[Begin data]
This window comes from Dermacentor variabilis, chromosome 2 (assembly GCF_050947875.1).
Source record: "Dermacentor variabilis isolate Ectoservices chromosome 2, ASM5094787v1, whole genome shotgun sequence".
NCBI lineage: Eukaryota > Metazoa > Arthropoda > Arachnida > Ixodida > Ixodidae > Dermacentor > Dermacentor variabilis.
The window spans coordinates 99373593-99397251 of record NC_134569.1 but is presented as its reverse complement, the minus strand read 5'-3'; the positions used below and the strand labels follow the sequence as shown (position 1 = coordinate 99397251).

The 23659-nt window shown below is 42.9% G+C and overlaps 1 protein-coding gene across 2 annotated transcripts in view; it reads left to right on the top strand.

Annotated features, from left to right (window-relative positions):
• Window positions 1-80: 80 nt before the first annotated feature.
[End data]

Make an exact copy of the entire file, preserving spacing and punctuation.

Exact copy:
This window comes from Dermacentor variabilis, chromosome 2 (assembly GCF_050947875.1).
Source record: "Dermacentor variabilis isolate Ectoservices chromosome 2, ASM5094787v1, whole genome shotgun sequence".
NCBI lineage: Eukaryota > Metazoa > Arthropoda > Arachnida > Ixodida > Ixodidae > Dermacentor > Dermacentor variabilis.
The window spans coordinates 99373593-99397251 of record NC_134569.1 but is presented as its reverse complement, the minus strand read 5'-3'; the positions used below and the strand labels follow the sequence as shown (position 1 = coordinate 99397251).

The 23659-nt window shown below is 42.9% G+C and overlaps 1 protein-coding gene across 2 annotated transcripts in view; it reads left to right on the top strand.

Annotated features, from left to right (window-relative positions):
• Window positions 1-80: 80 nt before the first annotated feature.